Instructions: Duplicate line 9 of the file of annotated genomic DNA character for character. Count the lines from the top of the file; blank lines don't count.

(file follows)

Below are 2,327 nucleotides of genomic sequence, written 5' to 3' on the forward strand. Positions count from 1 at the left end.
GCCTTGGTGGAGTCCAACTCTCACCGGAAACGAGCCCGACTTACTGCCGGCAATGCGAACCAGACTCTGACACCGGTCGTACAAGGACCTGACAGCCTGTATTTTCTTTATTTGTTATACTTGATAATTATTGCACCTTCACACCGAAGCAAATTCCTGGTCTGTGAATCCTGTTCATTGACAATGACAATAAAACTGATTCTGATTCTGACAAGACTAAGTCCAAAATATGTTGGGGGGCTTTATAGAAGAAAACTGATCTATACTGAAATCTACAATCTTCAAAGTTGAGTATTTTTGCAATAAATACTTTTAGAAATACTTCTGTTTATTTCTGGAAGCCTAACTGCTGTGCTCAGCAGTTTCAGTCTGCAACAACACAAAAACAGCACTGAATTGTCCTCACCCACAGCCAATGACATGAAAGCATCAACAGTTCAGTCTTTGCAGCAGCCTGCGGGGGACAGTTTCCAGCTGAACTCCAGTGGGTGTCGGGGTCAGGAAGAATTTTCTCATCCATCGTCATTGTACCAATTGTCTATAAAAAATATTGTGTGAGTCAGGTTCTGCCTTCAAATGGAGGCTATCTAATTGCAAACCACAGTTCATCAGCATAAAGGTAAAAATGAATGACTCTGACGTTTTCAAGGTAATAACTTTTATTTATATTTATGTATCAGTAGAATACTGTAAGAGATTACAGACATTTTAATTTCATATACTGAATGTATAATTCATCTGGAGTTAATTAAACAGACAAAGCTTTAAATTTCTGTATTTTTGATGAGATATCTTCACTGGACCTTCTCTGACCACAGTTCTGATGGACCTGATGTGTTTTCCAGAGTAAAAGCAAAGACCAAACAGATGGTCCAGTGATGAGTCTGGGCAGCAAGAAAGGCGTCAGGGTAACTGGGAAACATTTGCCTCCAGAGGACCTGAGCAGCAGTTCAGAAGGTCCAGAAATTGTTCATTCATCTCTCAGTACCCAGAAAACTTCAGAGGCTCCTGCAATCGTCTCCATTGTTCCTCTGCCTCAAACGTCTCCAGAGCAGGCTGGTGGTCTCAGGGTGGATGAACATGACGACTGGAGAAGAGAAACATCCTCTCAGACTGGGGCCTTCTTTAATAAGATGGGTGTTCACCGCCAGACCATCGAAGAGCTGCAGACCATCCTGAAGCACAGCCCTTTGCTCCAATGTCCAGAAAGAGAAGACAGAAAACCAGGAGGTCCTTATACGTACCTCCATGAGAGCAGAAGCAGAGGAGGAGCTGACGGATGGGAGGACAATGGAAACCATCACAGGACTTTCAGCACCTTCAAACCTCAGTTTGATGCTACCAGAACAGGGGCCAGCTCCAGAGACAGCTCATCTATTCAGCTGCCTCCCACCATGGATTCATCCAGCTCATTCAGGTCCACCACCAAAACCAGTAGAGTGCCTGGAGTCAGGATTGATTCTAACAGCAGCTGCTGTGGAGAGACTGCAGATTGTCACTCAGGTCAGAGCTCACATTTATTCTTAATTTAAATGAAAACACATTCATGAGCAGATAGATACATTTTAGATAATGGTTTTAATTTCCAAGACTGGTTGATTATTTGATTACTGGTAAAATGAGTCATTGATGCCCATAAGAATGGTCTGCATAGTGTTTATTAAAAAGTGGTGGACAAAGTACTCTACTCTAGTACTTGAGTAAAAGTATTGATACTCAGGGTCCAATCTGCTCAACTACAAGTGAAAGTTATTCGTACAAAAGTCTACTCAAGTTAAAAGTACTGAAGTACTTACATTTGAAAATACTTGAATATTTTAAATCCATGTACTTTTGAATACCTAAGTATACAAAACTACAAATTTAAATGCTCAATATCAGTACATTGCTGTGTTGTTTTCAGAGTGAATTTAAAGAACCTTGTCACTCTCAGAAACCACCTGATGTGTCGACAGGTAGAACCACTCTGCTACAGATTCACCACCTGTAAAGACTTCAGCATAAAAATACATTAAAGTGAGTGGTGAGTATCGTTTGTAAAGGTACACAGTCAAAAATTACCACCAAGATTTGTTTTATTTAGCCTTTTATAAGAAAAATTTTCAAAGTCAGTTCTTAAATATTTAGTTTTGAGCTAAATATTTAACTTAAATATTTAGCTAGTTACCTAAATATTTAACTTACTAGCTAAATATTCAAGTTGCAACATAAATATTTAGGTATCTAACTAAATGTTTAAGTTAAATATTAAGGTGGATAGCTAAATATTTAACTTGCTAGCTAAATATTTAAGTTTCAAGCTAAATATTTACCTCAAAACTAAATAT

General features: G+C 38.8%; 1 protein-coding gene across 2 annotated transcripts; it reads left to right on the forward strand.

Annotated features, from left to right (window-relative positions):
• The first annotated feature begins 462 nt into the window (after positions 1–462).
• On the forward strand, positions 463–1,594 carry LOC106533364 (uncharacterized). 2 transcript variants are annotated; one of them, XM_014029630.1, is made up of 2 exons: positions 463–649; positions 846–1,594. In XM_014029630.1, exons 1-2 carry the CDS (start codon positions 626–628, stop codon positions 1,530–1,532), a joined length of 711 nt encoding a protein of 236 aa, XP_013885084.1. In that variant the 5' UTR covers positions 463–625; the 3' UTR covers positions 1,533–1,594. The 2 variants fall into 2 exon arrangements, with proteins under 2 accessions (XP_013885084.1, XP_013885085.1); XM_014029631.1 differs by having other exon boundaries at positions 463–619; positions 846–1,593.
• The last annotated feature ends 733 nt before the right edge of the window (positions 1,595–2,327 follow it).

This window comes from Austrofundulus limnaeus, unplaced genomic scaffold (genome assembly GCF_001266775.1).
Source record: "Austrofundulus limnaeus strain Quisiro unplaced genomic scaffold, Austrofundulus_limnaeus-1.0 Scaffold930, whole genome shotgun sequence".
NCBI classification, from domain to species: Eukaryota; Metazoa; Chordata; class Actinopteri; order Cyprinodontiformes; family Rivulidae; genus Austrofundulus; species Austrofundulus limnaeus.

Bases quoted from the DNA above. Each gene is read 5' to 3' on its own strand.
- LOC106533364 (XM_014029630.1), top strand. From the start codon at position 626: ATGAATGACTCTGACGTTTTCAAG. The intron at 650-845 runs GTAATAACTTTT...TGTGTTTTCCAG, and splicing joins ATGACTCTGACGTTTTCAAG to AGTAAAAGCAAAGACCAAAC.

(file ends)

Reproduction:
Source record: "Austrofundulus limnaeus strain Quisiro unplaced genomic scaffold, Austrofundulus_limnaeus-1.0 Scaffold930, whole genome shotgun sequence".